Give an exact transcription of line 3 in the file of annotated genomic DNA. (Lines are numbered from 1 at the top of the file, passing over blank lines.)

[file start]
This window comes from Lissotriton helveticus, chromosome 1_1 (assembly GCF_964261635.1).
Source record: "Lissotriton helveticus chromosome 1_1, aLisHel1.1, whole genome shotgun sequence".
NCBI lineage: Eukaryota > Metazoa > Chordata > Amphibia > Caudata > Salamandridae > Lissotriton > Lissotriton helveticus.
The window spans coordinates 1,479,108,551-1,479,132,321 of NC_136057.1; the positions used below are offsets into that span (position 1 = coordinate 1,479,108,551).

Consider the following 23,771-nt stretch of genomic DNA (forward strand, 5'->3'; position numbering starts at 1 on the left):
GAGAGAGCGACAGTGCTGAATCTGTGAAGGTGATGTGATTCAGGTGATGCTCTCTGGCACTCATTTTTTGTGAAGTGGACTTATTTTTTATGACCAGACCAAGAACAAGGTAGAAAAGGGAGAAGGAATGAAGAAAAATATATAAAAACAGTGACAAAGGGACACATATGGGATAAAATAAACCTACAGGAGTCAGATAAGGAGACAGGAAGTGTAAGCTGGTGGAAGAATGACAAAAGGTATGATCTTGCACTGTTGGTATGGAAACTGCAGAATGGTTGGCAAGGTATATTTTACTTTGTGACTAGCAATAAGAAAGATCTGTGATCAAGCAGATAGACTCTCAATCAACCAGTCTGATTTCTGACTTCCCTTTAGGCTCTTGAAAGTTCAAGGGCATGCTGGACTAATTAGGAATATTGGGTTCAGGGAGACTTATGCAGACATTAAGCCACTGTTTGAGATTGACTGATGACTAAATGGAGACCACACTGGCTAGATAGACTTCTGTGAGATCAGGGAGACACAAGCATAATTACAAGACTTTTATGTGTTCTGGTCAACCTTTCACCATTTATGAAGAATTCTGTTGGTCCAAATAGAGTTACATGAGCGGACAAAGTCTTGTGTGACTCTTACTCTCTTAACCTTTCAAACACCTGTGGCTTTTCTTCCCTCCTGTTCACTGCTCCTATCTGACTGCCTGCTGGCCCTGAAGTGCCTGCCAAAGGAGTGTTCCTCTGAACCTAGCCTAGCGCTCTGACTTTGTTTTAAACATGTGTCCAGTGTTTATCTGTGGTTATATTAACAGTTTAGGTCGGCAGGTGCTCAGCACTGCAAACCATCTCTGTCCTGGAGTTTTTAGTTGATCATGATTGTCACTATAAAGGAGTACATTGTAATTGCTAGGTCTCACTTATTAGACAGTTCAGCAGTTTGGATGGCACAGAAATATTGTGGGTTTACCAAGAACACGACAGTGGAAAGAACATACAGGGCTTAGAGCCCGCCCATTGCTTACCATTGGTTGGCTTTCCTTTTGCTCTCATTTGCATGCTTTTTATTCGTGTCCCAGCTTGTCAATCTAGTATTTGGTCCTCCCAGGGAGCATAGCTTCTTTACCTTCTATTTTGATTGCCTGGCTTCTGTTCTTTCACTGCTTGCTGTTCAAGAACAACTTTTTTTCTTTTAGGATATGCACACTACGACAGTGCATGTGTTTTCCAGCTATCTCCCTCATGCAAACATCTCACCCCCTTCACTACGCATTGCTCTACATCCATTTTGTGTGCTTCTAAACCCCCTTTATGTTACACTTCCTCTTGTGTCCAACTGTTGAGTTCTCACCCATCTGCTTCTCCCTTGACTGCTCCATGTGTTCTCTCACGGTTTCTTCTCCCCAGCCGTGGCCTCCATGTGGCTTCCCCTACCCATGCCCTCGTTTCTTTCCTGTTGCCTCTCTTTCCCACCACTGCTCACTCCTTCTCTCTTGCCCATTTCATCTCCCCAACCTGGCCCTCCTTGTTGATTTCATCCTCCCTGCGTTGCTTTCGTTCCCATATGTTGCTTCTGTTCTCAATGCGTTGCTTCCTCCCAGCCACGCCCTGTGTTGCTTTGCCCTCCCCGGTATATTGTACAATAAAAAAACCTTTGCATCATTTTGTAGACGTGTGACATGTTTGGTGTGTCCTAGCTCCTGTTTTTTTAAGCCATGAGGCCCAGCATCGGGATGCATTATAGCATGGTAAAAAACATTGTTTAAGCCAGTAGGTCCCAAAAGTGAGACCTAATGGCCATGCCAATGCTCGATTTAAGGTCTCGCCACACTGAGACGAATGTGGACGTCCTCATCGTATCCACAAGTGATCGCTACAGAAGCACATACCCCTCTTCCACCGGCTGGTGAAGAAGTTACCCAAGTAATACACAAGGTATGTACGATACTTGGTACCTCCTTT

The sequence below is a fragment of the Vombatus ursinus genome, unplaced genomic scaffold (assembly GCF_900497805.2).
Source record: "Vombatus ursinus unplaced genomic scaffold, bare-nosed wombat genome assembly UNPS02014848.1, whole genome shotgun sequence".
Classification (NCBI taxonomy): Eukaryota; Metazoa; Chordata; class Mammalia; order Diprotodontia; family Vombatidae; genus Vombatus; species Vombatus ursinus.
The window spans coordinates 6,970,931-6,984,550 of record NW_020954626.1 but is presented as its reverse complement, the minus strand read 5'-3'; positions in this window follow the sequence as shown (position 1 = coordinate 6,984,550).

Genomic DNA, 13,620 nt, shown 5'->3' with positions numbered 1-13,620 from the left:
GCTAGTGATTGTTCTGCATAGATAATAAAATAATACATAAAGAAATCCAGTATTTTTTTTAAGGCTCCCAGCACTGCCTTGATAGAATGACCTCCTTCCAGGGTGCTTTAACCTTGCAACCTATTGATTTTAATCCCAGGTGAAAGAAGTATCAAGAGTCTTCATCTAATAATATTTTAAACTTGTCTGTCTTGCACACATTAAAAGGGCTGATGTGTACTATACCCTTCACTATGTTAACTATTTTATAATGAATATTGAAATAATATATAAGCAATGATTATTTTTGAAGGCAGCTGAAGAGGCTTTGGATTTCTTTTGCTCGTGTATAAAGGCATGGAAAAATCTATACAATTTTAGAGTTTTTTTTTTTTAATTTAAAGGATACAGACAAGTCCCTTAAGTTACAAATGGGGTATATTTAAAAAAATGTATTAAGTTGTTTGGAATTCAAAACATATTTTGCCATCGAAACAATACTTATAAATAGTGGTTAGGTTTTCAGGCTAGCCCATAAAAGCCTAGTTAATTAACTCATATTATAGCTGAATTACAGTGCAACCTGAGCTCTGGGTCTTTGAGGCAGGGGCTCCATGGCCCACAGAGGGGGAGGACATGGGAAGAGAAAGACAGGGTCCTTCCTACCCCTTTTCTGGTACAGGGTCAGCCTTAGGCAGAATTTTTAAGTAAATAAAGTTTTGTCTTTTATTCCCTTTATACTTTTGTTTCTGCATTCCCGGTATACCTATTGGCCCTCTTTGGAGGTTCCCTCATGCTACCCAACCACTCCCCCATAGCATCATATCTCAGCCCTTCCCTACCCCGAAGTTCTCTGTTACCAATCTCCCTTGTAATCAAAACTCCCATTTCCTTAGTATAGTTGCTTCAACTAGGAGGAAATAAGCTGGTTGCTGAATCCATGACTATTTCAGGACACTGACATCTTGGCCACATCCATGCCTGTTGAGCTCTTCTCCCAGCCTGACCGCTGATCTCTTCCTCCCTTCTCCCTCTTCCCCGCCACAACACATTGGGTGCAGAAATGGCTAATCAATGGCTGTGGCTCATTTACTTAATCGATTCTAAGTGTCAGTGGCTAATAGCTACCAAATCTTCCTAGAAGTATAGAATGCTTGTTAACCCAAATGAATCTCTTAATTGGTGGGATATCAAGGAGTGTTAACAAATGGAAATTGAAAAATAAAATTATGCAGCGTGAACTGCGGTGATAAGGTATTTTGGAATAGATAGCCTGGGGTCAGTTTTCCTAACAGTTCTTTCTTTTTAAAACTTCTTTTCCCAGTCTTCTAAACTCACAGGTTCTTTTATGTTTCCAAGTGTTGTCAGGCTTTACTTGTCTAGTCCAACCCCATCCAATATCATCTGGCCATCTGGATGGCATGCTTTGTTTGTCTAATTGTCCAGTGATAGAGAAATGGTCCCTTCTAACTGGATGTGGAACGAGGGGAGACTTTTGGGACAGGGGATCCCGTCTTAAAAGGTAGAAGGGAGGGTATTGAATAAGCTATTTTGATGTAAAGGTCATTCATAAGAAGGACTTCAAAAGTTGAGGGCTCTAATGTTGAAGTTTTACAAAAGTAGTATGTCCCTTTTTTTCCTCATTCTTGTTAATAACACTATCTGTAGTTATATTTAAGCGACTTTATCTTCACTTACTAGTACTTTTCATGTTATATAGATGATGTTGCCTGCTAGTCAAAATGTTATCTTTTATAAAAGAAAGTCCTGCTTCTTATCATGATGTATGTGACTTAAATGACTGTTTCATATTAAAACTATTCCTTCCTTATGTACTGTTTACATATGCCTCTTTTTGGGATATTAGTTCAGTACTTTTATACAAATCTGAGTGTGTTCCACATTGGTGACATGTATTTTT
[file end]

NCBI lineage: Eukaryota > Metazoa > Chordata > Amphibia > Caudata > Salamandridae > Lissotriton > Lissotriton helveticus.